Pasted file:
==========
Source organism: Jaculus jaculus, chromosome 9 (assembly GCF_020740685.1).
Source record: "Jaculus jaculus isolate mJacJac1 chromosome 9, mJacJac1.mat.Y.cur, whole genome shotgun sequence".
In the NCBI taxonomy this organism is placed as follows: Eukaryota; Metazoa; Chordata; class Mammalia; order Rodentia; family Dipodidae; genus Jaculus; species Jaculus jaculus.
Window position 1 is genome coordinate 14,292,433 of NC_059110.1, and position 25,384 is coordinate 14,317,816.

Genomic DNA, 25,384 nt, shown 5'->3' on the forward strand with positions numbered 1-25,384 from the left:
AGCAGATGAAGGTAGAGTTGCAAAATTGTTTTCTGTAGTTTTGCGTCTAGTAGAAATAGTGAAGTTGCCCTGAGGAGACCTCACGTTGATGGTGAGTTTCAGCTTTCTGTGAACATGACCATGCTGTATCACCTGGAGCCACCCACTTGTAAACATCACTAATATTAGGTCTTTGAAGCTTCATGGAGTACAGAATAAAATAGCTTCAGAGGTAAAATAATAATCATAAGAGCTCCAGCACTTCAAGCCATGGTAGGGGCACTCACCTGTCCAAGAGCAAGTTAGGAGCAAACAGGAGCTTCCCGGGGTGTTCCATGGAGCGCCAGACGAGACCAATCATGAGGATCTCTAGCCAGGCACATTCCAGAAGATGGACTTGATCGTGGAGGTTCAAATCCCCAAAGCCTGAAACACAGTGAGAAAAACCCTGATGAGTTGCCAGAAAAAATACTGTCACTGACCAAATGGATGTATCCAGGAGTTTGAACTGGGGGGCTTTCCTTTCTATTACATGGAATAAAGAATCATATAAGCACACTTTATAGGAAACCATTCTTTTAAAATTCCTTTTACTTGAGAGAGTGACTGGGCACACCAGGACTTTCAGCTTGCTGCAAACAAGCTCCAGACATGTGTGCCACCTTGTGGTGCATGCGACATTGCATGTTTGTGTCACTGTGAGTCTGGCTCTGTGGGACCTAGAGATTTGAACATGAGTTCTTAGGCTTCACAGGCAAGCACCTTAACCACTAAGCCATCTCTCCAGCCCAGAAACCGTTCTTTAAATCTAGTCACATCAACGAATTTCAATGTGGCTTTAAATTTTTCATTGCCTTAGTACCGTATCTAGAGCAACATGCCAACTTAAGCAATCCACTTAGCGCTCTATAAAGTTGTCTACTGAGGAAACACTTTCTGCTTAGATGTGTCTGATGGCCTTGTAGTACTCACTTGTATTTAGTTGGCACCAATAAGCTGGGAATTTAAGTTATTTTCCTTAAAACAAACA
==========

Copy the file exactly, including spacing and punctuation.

Source organism: Jaculus jaculus, chromosome 9 (assembly GCF_020740685.1).
Source record: "Jaculus jaculus isolate mJacJac1 chromosome 9, mJacJac1.mat.Y.cur, whole genome shotgun sequence".
In the NCBI taxonomy this organism is placed as follows: Eukaryota; Metazoa; Chordata; class Mammalia; order Rodentia; family Dipodidae; genus Jaculus; species Jaculus jaculus.
Window position 1 is genome coordinate 14,292,433 of NC_059110.1, and position 25,384 is coordinate 14,317,816.

Genomic DNA, 25,384 nt, shown 5'->3' on the forward strand with positions numbered 1-25,384 from the left:
AGCAGATGAAGGTAGAGTTGCAAAATTGTTTTCTGTAGTTTTGCGTCTAGTAGAAATAGTGAAGTTGCCCTGAGGAGACCTCACGTTGATGGTGAGTTTCAGCTTTCTGTGAACATGACCATGCTGTATCACCTGGAGCCACCCACTTGTAAACATCACTAATATTAGGTCTTTGAAGCTTCATGGAGTACAGAATAAAATAGCTTCAGAGGTAAAATAATAATCATAAGAGCTCCAGCACTTCAAGCCATGGTAGGGGCACTCACCTGTCCAAGAGCAAGTTAGGAGCAAACAGGAGCTTCCCGGGGTGTTCCATGGAGCGCCAGACGAGACCAATCATGAGGATCTCTAGCCAGGCACATTCCAGAAGATGGACTTGATCGTGGAGGTTCAAATCCCCAAAGCCTGAAACACAGTGAGAAAAACCCTGATGAGTTGCCAGAAAAAATACTGTCACTGACCAAATGGATGTATCCAGGAGTTTGAACTGGGGGGCTTTCCTTTCTATTACATGGAATAAAGAATCATATAAGCACACTTTATAGGAAACCATTCTTTTAAAATTCCTTTTACTTGAGAGAGTGACTGGGCACACCAGGACTTTCAGCTTGCTGCAAACAAGCTCCAGACATGTGTGCCACCTTGTGGTGCATGCGACATTGCATGTTTGTGTCACTGTGAGTCTGGCTCTGTGGGACCTAGAGATTTGAACATGAGTTCTTAGGCTTCACAGGCAAGCACCTTAACCACTAAGCCATCTCTCCAGCCCAGAAACCGTTCTTTAAATCTAGTCACATCAACGAATTTCAATGTGGCTTTAAATTTTTCATTGCCTTAGTACCGTATCTAGAGCAACATGCCAACTTAAGCAATCCACTTAGCGCTCTATAAAGTTGTCTACTGAGGAAACACTTTCTGCTTAGATGTGTCTGATGGCCTTGTAGTACTCACTTGTATTTAGTTGGCACCAATAAGCTGGGAATTTAAGTTATTTTCCTTAAAACAAACA